September 25, 2015

Namaste: Tone, Words, Intent All Matter

The divine in me bows to the divine in you.”

Perhaps you’ve spoken these words at the end of a yoga class.

Usually spoken with a slight bow and hands pressed together, with palms touching and fingers pointing upwards. Thumbs are held close to the chest. Namaste is a respectful form of greeting, welcoming, and acknowledging another. 

Recently, I experienced this word as a cudgel.

During our noontime walk and sensing we were about to be overtaken by someone, my friend and I stepped aside. As he passed, the younger man turned, brought hands together, bowed, and said “Namaste.” I smiled at this unexpected greeting, before responding “Namaste,” expecting him to continue down the path.

What happened next caught me off guard. (Perhaps because we did not bow or raise our hands?) Turning, he challenged us, “Do you even know what Namaste means?” Startled more by his tone than the question, a jumbled response tumbled out of our mouths. “You’re wrong,” he thundered, lecturing us on the ‘proper definition,’ before continuing on his way.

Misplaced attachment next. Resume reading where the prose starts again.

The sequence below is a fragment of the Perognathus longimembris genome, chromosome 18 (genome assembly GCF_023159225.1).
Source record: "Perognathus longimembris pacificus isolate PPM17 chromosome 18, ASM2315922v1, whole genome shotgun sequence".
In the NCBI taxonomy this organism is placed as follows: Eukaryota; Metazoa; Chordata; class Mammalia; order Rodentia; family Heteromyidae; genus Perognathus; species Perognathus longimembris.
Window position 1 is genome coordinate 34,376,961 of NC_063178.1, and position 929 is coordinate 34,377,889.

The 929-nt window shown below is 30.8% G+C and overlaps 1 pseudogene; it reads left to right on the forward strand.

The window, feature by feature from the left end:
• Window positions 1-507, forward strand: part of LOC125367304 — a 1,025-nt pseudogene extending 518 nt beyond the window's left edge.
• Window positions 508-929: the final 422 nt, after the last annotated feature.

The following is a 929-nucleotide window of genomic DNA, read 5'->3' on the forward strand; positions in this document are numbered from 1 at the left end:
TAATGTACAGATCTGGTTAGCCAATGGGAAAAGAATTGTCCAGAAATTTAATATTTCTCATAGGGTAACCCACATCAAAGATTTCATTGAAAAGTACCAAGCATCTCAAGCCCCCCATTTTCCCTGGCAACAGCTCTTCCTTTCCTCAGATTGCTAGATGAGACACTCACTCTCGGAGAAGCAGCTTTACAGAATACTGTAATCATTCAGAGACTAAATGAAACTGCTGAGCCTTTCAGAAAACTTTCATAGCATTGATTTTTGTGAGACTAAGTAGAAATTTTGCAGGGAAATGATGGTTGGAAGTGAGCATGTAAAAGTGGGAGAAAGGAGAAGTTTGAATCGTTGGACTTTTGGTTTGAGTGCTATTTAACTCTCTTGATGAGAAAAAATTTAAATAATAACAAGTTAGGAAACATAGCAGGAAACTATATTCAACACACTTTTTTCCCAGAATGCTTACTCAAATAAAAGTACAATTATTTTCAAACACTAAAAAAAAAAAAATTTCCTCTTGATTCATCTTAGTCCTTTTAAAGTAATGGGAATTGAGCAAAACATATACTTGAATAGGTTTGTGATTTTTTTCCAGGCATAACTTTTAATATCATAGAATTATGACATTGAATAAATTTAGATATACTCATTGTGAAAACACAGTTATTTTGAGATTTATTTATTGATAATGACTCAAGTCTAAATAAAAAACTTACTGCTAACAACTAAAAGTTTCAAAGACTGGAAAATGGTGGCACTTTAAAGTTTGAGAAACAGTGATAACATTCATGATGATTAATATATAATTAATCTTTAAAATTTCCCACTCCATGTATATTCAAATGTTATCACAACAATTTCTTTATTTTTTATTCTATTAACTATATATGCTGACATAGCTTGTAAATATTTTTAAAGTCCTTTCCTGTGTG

Tone matters. Actions matter. When there’s a disconnect between the two – as my friend and I experienced – it can leave you stunned; wondering, “what just happened?”

Later that day, during a webinar, I made a general reference to ‘business practices.’ One of my colleagues challenged me, suggesting I should instead reference ‘not-for-profit’ business practices, while respectfully sharing why he felt the distinction was important. The encounters could not have been more different: This second challenge left me feeling grateful. The difference: Respect.

Tone matters. Whether verbal or written, a carelessly tossed off question, word, or phrase may be received or interpreted in an unintended way.

Several years ago, Scott Gunn wrote about a similar experience for Vestry Papers. In “Tone Matters,”  he shares the story nearly losing one of the congregation’s best lay leaders over a misinterpretation of a needlessly terse email. While, in the end, everything turned out well, the experience led Scott to develop a few principles for communication to minimize misunderstandings and create an environment of truthfulness and love. Read his article here. At the end of his piece Scott notes:

“Inevitably we’ll get it wrong. Words come out differently than we had intended. We misunderstand someone’s meaning. Being ready to apologize, or to share our hurt feelings, can make a world of difference. The church is a great place to practice our reconciliation skills. With time – and hard-won lessons – we can learn to use the right tone to get our message across.”


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